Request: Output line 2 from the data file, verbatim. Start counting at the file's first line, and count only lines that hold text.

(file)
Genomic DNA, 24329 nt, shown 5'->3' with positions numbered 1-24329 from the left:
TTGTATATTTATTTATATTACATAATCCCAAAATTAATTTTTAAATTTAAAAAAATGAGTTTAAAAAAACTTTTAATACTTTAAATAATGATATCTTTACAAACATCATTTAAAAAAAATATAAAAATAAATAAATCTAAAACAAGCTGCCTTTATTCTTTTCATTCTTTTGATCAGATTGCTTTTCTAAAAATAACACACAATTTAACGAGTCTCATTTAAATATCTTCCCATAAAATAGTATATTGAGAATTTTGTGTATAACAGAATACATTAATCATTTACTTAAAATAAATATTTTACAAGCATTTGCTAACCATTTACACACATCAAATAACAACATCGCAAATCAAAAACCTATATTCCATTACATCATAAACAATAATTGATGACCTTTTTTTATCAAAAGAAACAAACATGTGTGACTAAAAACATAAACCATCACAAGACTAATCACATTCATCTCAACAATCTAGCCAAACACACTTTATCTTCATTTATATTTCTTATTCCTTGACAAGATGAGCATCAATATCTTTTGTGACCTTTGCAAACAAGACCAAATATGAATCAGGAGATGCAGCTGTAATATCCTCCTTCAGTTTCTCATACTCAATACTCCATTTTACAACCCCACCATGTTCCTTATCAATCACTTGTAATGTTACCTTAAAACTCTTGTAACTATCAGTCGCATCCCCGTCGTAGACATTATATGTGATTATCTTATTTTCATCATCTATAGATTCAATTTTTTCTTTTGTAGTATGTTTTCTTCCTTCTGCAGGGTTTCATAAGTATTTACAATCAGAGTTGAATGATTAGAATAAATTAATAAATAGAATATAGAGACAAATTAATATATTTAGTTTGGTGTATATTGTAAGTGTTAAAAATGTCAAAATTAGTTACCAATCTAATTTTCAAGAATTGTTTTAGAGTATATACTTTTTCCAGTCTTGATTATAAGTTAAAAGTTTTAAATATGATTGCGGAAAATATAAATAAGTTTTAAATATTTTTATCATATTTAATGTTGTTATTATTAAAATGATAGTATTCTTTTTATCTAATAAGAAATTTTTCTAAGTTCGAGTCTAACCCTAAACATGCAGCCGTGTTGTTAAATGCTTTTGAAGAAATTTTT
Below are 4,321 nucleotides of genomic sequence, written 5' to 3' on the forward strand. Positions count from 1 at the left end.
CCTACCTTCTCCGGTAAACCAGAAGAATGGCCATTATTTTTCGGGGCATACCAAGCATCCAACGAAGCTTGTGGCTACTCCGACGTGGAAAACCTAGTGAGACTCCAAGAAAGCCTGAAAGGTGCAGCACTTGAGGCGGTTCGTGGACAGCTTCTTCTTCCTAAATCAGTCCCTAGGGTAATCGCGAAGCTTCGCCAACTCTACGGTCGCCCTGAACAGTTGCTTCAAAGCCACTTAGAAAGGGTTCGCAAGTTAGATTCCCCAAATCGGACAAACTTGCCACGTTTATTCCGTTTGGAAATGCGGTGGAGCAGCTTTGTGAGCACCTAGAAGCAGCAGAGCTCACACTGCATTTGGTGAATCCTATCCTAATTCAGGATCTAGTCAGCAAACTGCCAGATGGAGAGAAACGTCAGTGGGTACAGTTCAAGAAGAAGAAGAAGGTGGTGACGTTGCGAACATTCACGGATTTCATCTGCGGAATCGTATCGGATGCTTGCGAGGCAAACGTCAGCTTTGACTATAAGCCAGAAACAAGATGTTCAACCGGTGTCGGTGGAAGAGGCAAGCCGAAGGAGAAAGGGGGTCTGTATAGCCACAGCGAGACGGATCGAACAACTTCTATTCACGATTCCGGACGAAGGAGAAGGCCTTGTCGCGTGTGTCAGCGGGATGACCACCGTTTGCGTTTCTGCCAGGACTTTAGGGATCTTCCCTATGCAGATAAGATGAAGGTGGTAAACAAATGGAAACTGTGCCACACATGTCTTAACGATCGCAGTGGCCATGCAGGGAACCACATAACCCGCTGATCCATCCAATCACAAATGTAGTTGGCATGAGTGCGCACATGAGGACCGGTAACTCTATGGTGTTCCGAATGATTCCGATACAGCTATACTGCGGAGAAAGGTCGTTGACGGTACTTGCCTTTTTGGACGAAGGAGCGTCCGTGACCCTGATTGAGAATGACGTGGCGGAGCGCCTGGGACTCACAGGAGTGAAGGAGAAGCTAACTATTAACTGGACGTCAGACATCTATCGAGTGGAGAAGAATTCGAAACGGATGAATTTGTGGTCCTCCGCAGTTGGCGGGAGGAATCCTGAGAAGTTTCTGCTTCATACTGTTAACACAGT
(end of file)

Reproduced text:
TTGTATATTTATTTATATTACATAATCCCAAAATTAATTTTTAAATTTAAAAAAATGAGTTTAAAAAAACTTTTAATACTTTAAATAATGATATCTTTACAAACATCATTTAAAAAAAATATAAAAATAAATAAATCTAAAACAAGCTGCCTTTATTCTTTTCATTCTTTTGATCAGATTGCTTTTCTAAAAATAACACACAATTTAACGAGTCTCATTTAAATATCTTCCCATAAAATAGTATATTGAGAATTTTGTGTATAACAGAATACATTAATCATTTACTTAAAATAAATATTTTACAAGCATTTGCTAACCATTTACACACATCAAATAACAACATCGCAAATCAAAAACCTATATTCCATTACATCATAAACAATAATTGATGACCTTTTTTTATCAAAAGAAACAAACATGTGTGACTAAAAACATAAACCATCACAAGACTAATCACATTCATCTCAACAATCTAGCCAAACACACTTTATCTTCATTTATATTTCTTATTCCTTGACAAGATGAGCATCAATATCTTTTGTGACCTTTGCAAACAAGACCAAATATGAATCAGGAGATGCAGCTGTAATATCCTCCTTCAGTTTCTCATACTCAATACTCCATTTTACAACCCCACCATGTTCCTTATCAATCACTTGTAATGTTACCTTAAAACTCTTGTAACTATCAGTCGCATCCCCGTCGTAGACATTATATGTGATTATCTTATTTTCATCATCTATAGATTCAATTTTTTCTTTTGTAGTATGTTTTCTTCCTTCTGCAGGGTTTCATAAGTATTTACAATCAGAGTTGAATGATTAGAATAAATTAATAAATAGAATATAGAGACAAATTAATATATTTAGTTTGGTGTATATTGTAAGTGTTAAAAATGTCAAAATTAGTTACCAATCTAATTTTCAAGAATTGTTTTAGAGTATATACTTTTTCCAGTCTTGATTATAAGTTAAAAGTTTTAAATATGATTGCGGAAAATATAAATAAGTTTTAAATATTTTTATCATATTTAATGTTGTTATTATTAAAATGATAGTATTCTTTTTATCTAATAAGAAATTTTTCTAAGTTCGAGTCTAACCCTAAACATGCAGCCGTGTTGTTAAATGCTTTTGAAGAAATTTTT